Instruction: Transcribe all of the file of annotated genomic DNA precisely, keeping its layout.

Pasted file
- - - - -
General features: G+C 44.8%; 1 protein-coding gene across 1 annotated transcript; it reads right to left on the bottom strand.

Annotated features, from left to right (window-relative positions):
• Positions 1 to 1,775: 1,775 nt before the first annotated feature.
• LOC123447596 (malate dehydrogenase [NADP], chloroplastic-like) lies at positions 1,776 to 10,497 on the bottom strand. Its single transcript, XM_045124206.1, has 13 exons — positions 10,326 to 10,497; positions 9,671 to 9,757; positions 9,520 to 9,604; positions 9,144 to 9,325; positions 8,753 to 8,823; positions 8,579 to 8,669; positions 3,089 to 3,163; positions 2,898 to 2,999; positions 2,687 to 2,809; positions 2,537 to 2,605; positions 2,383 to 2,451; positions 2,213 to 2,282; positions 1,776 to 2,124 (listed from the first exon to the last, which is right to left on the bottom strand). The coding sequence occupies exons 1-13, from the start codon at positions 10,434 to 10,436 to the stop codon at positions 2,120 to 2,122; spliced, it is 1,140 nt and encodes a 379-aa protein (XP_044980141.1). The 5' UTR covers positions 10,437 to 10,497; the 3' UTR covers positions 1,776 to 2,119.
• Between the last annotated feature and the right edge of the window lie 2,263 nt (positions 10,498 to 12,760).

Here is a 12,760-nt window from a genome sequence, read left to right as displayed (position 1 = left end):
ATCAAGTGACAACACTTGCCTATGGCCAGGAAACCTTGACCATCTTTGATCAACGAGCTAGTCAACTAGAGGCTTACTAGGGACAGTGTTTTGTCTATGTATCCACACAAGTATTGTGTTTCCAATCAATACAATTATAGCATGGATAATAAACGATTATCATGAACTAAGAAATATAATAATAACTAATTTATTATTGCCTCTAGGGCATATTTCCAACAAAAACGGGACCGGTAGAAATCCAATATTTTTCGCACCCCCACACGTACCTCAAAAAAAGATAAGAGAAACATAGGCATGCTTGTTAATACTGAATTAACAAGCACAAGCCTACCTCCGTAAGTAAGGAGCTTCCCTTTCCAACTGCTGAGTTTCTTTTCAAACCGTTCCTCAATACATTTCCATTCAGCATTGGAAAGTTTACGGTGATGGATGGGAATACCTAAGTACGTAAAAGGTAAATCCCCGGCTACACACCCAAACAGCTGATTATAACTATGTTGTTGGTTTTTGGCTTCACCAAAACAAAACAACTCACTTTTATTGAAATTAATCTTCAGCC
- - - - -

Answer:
General features: G+C 44.8%; 1 protein-coding gene across 1 annotated transcript; it reads right to left on the bottom strand.

Annotated features, from left to right (window-relative positions):
• Positions 1 to 1,775: 1,775 nt before the first annotated feature.
• LOC123447596 (malate dehydrogenase [NADP], chloroplastic-like) lies at positions 1,776 to 10,497 on the bottom strand. Its single transcript, XM_045124206.1, has 13 exons — positions 10,326 to 10,497; positions 9,671 to 9,757; positions 9,520 to 9,604; positions 9,144 to 9,325; positions 8,753 to 8,823; positions 8,579 to 8,669; positions 3,089 to 3,163; positions 2,898 to 2,999; positions 2,687 to 2,809; positions 2,537 to 2,605; positions 2,383 to 2,451; positions 2,213 to 2,282; positions 1,776 to 2,124 (listed from the first exon to the last, which is right to left on the bottom strand). The coding sequence occupies exons 1-13, from the start codon at positions 10,434 to 10,436 to the stop codon at positions 2,120 to 2,122; spliced, it is 1,140 nt and encodes a 379-aa protein (XP_044980141.1). The 5' UTR covers positions 10,437 to 10,497; the 3' UTR covers positions 1,776 to 2,119.
• Between the last annotated feature and the right edge of the window lie 2,263 nt (positions 10,498 to 12,760).

Here is a 12,760-nt window from a genome sequence, read left to right as displayed (position 1 = left end):
ATCAAGTGACAACACTTGCCTATGGCCAGGAAACCTTGACCATCTTTGATCAACGAGCTAGTCAACTAGAGGCTTACTAGGGACAGTGTTTTGTCTATGTATCCACACAAGTATTGTGTTTCCAATCAATACAATTATAGCATGGATAATAAACGATTATCATGAACTAAGAAATATAATAATAACTAATTTATTATTGCCTCTAGGGCATATTTCCAACAAAAACGGGACCGGTAGAAATCCAATATTTTTCGCACCCCCACACGTACCTCAAAAAAAGATAAGAGAAACATAGGCATGCTTGTTAATACTGAATTAACAAGCACAAGCCTACCTCCGTAAGTAAGGAGCTTCCCTTTCCAACTGCTGAGTTTCTTTTCAAACCGTTCCTCAATACATTTCCATTCAGCATTGGAAAGTTTACGGTGATGGATGGGAATACCTAAGTACGTAAAAGGTAAATCCCCGGCTACACACCCAAACAGCTGATTATAACTATGTTGTTGGTTTTTGGCTTCACCAAAACAAAACAACTCACTTTTATTGAAATTAATCTTCAGCC